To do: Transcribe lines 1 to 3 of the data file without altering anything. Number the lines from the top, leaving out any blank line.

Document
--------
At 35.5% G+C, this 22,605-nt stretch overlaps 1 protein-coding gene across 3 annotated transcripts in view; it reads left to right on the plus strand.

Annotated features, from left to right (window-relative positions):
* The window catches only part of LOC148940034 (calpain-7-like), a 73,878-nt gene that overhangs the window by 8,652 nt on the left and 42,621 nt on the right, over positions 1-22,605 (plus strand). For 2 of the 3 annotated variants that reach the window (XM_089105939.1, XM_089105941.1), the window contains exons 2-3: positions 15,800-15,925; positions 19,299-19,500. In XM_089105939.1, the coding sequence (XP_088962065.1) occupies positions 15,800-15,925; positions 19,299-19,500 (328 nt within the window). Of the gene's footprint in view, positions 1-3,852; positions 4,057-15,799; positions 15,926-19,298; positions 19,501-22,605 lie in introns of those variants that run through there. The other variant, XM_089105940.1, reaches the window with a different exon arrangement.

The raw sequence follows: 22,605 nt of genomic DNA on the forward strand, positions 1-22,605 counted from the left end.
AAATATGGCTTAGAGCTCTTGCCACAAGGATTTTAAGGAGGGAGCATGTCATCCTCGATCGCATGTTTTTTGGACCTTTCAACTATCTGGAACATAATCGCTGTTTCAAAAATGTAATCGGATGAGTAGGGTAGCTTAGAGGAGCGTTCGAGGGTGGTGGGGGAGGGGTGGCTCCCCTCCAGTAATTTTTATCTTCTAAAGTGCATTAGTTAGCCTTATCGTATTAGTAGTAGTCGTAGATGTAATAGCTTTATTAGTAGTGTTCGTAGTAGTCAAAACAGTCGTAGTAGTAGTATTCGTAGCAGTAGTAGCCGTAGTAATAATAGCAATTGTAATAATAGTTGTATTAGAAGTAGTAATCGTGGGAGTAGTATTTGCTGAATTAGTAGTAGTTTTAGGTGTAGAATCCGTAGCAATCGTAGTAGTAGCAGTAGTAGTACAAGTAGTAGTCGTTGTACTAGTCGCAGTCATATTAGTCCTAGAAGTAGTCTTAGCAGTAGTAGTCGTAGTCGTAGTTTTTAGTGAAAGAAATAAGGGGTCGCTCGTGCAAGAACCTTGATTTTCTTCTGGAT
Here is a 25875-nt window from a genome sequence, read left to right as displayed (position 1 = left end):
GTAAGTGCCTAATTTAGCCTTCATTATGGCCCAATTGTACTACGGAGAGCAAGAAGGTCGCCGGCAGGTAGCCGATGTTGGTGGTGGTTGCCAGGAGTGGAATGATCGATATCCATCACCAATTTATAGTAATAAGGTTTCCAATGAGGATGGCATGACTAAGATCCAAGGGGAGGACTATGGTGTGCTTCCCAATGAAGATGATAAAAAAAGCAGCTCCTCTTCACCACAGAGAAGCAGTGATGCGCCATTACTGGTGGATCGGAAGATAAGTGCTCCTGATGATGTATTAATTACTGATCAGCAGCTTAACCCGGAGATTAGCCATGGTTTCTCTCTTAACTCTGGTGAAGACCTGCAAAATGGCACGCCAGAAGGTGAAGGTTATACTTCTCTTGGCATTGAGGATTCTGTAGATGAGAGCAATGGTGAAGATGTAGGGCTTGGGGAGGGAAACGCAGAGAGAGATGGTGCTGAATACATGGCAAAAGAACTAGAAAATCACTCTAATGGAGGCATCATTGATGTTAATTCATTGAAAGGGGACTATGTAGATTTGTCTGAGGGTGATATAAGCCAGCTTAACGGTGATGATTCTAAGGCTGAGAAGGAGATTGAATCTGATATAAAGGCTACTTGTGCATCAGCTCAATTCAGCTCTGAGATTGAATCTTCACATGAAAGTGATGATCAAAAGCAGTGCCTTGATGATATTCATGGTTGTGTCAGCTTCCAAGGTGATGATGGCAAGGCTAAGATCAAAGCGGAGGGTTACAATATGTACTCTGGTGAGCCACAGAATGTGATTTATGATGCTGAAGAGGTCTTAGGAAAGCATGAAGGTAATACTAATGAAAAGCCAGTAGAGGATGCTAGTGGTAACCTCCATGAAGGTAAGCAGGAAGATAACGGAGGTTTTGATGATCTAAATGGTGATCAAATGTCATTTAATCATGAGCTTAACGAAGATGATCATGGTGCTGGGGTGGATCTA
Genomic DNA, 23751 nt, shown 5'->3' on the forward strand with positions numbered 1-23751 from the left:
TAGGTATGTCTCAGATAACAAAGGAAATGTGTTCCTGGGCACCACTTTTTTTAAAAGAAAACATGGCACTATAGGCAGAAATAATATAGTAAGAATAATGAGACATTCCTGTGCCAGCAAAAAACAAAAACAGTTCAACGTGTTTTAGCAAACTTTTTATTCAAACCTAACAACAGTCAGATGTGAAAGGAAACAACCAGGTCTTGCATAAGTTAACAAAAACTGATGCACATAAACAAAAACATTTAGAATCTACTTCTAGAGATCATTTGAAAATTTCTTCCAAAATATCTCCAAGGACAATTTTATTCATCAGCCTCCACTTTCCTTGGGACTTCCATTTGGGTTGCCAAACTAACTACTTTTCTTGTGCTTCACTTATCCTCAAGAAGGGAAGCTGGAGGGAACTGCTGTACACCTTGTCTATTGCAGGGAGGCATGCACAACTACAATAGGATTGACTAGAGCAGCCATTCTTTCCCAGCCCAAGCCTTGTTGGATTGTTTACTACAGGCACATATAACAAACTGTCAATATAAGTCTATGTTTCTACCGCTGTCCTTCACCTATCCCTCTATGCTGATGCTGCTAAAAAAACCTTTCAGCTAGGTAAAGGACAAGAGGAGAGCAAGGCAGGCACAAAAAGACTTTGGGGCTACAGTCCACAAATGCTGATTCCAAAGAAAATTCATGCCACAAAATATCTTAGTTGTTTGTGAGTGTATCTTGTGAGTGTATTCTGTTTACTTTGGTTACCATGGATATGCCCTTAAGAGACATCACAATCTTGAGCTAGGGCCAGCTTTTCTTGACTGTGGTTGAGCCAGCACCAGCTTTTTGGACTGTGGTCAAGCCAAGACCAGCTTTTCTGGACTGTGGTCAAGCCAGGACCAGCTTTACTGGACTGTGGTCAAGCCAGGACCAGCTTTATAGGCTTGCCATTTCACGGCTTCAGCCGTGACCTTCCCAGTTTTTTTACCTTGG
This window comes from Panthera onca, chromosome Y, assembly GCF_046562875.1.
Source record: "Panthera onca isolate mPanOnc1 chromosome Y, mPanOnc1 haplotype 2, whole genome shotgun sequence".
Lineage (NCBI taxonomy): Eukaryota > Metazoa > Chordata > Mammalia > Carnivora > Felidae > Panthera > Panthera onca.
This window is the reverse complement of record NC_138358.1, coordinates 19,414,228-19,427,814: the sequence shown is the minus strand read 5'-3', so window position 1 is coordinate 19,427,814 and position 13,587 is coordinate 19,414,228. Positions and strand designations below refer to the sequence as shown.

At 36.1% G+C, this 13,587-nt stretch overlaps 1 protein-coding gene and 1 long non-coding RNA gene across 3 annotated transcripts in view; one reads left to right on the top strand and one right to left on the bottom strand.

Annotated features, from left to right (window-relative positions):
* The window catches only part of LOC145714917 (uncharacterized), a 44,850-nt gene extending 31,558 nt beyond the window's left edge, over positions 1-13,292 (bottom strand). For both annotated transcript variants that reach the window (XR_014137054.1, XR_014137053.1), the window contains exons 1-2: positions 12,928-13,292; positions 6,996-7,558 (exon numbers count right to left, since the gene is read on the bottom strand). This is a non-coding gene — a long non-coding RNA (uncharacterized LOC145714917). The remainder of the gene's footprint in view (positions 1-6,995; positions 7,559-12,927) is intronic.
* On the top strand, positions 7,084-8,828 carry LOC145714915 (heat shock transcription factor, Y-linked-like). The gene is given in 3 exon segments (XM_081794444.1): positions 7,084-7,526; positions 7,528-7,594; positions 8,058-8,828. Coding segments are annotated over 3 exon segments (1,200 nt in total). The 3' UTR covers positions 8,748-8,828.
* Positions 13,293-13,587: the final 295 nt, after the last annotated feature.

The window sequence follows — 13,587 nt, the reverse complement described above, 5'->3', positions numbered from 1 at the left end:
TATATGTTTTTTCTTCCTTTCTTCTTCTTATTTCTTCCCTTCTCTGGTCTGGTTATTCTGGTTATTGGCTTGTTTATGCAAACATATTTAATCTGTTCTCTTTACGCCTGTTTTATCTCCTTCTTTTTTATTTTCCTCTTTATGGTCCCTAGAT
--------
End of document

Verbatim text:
At 35.5% G+C, this 22,605-nt stretch overlaps 1 protein-coding gene across 3 annotated transcripts in view; it reads left to right on the plus strand.

Annotated features, from left to right (window-relative positions):
* The window catches only part of LOC148940034 (calpain-7-like), a 73,878-nt gene that overhangs the window by 8,652 nt on the left and 42,621 nt on the right, over positions 1-22,605 (plus strand). For 2 of the 3 annotated variants that reach the window (XM_089105939.1, XM_089105941.1), the window contains exons 2-3: positions 15,800-15,925; positions 19,299-19,500. In XM_089105939.1, the coding sequence (XP_088962065.1) occupies positions 15,800-15,925; positions 19,299-19,500 (328 nt within the window). Of the gene's footprint in view, positions 1-3,852; positions 4,057-15,799; positions 15,926-19,298; positions 19,501-22,605 lie in introns of those variants that run through there. The other variant, XM_089105940.1, reaches the window with a different exon arrangement.